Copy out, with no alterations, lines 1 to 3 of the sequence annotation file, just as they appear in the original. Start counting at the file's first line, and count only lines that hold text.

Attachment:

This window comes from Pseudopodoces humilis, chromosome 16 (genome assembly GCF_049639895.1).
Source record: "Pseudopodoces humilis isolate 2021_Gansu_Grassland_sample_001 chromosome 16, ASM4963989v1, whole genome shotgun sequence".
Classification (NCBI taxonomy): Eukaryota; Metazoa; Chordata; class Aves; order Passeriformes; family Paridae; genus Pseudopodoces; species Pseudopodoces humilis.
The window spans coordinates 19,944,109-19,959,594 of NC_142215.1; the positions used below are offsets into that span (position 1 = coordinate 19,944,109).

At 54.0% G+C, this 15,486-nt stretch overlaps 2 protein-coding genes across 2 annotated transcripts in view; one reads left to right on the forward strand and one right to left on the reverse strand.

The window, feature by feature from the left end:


This window comes from Pseudopodoces humilis, chromosome 16 (genome assembly GCF_049639895.1).
Source record: "Pseudopodoces humilis isolate 2021_Gansu_Grassland_sample_001 chromosome 16, ASM4963989v1, whole genome shotgun sequence".
Classification (NCBI taxonomy): Eukaryota; Metazoa; Chordata; class Aves; order Passeriformes; family Paridae; genus Pseudopodoces; species Pseudopodoces humilis.